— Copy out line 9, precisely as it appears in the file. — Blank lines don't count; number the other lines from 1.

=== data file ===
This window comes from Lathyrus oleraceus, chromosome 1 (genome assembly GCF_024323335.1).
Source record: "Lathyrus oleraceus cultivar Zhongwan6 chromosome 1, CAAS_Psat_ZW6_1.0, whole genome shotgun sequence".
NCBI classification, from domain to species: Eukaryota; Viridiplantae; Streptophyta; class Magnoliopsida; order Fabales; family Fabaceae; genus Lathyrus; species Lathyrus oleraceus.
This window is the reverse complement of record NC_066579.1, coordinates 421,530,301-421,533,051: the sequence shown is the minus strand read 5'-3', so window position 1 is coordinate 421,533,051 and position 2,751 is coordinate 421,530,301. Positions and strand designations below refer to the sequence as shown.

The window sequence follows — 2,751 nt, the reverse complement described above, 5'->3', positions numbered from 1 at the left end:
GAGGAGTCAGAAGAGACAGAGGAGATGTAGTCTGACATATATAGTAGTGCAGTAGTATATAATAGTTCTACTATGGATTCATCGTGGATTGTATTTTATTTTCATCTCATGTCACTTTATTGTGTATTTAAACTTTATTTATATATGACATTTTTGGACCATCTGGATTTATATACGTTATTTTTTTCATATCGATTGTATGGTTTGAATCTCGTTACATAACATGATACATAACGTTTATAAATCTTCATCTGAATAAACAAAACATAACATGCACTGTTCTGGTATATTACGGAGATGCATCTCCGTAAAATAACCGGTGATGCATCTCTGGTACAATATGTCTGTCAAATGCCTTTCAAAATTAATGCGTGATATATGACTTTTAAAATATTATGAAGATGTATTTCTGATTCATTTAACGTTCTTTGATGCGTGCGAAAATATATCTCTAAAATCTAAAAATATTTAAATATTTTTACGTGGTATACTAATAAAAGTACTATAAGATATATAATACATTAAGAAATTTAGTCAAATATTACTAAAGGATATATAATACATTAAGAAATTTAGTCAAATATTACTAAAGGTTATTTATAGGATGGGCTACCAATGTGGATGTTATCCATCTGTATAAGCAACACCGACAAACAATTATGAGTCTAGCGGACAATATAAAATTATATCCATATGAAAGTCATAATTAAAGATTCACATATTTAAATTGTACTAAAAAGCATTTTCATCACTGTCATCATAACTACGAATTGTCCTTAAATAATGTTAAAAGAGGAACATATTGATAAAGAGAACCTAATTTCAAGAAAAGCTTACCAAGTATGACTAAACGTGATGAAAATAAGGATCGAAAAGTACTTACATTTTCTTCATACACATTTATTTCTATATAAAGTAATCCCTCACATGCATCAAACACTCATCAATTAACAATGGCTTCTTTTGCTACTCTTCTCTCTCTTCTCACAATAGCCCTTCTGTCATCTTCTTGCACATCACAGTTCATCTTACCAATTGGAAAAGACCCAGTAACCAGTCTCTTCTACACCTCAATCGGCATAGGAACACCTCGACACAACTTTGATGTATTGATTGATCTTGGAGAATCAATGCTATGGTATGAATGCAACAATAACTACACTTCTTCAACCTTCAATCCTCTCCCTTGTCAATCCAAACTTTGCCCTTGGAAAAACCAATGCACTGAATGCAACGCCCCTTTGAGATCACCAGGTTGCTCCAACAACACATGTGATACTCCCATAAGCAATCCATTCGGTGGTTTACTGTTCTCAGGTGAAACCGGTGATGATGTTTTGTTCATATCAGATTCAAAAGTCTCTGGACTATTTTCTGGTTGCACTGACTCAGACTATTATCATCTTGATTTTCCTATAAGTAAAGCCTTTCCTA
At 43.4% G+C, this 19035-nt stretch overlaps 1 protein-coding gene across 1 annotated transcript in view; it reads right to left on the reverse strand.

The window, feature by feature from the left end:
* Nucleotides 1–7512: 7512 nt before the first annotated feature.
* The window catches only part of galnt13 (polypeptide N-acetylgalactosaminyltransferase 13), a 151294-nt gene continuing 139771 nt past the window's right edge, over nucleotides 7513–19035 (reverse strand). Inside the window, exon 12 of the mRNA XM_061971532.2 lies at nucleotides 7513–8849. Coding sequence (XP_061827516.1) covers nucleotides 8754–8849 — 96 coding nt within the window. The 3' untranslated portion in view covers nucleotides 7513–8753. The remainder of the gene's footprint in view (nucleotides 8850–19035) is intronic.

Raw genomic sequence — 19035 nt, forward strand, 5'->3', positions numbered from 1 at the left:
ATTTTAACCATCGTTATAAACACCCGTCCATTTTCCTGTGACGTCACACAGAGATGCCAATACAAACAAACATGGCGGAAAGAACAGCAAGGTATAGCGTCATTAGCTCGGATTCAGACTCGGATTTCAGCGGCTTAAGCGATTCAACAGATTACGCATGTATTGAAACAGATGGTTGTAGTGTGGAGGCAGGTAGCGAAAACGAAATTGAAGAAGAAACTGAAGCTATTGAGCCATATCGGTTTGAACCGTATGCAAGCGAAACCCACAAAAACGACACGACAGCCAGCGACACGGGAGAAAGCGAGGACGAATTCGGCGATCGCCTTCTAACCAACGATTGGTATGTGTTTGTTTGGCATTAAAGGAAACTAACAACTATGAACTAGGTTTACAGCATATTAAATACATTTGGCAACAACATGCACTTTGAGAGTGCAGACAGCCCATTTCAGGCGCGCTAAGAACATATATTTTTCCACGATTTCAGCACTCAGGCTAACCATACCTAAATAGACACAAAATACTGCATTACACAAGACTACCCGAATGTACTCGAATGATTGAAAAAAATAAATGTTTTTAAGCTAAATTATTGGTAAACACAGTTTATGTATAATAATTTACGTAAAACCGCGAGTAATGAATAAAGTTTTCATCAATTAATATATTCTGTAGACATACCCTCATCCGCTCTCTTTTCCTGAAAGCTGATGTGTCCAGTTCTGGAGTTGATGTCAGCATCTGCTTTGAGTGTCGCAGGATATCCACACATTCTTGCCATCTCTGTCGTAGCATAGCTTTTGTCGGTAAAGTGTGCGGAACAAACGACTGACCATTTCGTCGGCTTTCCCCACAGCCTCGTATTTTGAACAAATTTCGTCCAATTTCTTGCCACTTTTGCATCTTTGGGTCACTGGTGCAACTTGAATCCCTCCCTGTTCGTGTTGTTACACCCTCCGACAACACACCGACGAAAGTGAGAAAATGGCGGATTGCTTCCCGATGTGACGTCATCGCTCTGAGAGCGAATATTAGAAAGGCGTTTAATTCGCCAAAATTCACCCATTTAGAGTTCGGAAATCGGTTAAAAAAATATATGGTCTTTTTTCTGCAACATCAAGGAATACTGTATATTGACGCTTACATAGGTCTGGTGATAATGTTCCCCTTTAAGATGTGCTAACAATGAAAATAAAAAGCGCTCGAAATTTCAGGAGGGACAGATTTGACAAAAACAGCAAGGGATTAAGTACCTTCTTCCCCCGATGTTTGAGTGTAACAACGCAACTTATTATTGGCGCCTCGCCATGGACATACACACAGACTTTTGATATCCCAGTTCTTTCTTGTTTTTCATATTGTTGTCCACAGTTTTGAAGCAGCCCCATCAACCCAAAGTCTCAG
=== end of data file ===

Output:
* Nucleotides 1–7512: 7512 nt before the first annotated feature.